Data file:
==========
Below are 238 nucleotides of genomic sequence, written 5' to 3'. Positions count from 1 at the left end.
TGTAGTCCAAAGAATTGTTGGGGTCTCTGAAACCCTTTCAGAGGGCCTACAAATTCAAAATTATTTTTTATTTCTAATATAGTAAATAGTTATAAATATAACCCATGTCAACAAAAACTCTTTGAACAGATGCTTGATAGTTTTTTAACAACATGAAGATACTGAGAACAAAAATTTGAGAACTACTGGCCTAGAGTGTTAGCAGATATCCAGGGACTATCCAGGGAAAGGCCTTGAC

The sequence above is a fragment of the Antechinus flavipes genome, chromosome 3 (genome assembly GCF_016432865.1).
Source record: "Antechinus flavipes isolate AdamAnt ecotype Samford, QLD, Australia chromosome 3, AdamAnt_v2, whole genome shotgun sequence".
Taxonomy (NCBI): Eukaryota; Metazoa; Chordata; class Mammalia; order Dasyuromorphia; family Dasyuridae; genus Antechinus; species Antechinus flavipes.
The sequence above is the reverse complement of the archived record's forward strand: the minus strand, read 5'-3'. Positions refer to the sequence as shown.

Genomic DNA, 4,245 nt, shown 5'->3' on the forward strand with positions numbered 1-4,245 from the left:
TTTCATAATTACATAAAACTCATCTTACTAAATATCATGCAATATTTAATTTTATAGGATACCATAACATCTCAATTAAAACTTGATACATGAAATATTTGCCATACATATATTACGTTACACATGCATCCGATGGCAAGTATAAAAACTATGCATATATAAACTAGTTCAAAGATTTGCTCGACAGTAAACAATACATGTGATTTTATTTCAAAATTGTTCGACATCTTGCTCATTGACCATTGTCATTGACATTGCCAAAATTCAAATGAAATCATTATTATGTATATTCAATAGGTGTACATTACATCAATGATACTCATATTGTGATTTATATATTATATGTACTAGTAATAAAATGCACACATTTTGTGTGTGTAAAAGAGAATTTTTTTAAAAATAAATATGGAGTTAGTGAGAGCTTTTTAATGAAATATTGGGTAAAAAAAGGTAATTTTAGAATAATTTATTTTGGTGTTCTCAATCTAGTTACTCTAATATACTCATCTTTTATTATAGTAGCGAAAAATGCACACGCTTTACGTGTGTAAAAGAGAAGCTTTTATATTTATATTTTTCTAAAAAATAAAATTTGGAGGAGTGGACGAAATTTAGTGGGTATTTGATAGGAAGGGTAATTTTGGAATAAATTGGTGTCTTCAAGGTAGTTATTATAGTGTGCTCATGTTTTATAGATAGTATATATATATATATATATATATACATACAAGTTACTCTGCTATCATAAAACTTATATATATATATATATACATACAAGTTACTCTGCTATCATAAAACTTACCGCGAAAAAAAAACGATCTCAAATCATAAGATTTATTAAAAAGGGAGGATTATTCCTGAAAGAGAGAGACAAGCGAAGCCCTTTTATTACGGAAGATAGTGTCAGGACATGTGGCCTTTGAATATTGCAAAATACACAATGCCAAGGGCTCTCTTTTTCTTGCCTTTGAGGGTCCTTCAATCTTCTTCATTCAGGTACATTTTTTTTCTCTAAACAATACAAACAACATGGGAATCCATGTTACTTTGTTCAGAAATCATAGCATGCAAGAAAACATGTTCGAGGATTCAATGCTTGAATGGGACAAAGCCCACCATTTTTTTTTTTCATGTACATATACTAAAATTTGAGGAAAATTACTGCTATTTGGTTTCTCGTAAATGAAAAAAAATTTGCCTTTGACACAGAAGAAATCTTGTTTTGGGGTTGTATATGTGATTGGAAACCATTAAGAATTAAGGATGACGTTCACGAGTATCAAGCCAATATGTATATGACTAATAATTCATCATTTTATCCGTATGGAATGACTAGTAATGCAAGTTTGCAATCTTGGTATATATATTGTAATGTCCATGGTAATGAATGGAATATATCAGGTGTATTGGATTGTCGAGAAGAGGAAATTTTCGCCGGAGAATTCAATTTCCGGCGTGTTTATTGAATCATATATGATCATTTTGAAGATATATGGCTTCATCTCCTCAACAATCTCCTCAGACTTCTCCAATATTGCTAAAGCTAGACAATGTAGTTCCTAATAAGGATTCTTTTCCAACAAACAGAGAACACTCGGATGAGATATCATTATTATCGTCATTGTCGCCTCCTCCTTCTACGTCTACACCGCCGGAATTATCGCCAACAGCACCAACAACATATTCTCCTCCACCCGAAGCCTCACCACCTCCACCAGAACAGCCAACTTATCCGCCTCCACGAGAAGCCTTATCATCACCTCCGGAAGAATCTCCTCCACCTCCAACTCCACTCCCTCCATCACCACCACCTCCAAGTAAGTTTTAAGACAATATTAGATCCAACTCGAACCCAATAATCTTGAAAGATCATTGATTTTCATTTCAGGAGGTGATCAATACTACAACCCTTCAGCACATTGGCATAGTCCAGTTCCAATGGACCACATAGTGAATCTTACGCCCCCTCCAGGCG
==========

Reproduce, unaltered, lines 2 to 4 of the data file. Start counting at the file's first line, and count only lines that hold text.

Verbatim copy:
TGTAGTCCAAAGAATTGTTGGGGTCTCTGAAACCCTTTCAGAGGGCCTACAAATTCAAAATTATTTTTTATTTCTAATATAGTAAATAGTTATAAATATAACCCATGTCAACAAAAACTCTTTGAACAGATGCTTGATAGTTTTTTAACAACATGAAGATACTGAGAACAAAAATTTGAGAACTACTGGCCTAGAGTGTTAGCAGATATCCAGGGACTATCCAGGGAAAGGCCTTGAC

The sequence above is a fragment of the Antechinus flavipes genome, chromosome 3 (genome assembly GCF_016432865.1).
Source record: "Antechinus flavipes isolate AdamAnt ecotype Samford, QLD, Australia chromosome 3, AdamAnt_v2, whole genome shotgun sequence".